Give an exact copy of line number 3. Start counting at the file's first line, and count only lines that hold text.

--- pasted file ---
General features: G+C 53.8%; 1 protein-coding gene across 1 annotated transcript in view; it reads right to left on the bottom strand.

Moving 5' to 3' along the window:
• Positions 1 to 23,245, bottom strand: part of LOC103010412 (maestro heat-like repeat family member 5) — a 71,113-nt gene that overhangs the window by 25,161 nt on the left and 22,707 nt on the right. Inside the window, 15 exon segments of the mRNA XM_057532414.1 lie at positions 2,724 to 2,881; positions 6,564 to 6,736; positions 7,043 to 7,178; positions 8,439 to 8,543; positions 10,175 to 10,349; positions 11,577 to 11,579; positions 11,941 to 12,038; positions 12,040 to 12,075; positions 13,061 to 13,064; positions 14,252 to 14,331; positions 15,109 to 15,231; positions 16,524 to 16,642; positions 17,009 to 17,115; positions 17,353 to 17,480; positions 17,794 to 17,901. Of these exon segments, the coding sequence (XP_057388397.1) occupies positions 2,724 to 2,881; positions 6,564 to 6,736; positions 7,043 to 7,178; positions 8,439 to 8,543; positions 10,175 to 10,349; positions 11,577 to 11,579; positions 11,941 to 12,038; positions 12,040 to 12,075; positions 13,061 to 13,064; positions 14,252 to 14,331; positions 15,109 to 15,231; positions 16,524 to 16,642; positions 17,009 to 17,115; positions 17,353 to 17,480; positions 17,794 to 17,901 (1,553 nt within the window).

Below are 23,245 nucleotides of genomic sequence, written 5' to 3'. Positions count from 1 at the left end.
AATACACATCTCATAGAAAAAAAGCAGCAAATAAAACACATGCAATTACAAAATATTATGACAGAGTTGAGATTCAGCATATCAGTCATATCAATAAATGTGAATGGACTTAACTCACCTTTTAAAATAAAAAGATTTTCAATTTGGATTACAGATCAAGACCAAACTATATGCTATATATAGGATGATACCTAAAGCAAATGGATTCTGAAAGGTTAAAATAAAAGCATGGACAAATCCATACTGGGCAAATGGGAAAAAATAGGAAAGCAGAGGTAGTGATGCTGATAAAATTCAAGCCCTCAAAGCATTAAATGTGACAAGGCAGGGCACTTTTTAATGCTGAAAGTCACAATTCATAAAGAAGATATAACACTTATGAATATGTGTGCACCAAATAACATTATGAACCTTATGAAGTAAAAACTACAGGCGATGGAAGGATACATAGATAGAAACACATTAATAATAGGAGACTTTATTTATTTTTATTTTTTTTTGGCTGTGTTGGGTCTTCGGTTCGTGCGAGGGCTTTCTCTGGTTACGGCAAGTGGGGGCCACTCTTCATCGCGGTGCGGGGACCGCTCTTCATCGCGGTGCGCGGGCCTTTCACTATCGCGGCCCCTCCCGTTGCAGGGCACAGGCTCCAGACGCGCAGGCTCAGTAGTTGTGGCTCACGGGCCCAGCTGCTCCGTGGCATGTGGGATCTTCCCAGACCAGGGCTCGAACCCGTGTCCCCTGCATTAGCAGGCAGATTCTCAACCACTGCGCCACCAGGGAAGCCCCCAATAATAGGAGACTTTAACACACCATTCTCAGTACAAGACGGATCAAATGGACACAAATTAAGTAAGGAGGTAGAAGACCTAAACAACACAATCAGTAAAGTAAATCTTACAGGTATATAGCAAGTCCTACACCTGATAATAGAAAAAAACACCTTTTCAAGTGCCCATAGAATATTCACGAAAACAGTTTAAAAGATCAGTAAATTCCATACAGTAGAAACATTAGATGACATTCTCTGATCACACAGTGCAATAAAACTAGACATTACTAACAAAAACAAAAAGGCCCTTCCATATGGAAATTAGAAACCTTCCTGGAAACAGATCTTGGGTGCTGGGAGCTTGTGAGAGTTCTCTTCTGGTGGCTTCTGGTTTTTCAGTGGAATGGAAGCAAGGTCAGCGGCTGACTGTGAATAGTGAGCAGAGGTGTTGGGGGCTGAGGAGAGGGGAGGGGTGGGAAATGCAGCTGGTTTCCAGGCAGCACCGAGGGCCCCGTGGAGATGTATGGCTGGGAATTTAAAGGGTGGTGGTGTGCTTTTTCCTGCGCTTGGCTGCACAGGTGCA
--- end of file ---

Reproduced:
• Positions 1 to 23,245, bottom strand: part of LOC103010412 (maestro heat-like repeat family member 5) — a 71,113-nt gene that overhangs the window by 25,161 nt on the left and 22,707 nt on the right. Inside the window, 15 exon segments of the mRNA XM_057532414.1 lie at positions 2,724 to 2,881; positions 6,564 to 6,736; positions 7,043 to 7,178; positions 8,439 to 8,543; positions 10,175 to 10,349; positions 11,577 to 11,579; positions 11,941 to 12,038; positions 12,040 to 12,075; positions 13,061 to 13,064; positions 14,252 to 14,331; positions 15,109 to 15,231; positions 16,524 to 16,642; positions 17,009 to 17,115; positions 17,353 to 17,480; positions 17,794 to 17,901. Of these exon segments, the coding sequence (XP_057388397.1) occupies positions 2,724 to 2,881; positions 6,564 to 6,736; positions 7,043 to 7,178; positions 8,439 to 8,543; positions 10,175 to 10,349; positions 11,577 to 11,579; positions 11,941 to 12,038; positions 12,040 to 12,075; positions 13,061 to 13,064; positions 14,252 to 14,331; positions 15,109 to 15,231; positions 16,524 to 16,642; positions 17,009 to 17,115; positions 17,353 to 17,480; positions 17,794 to 17,901 (1,553 nt within the window).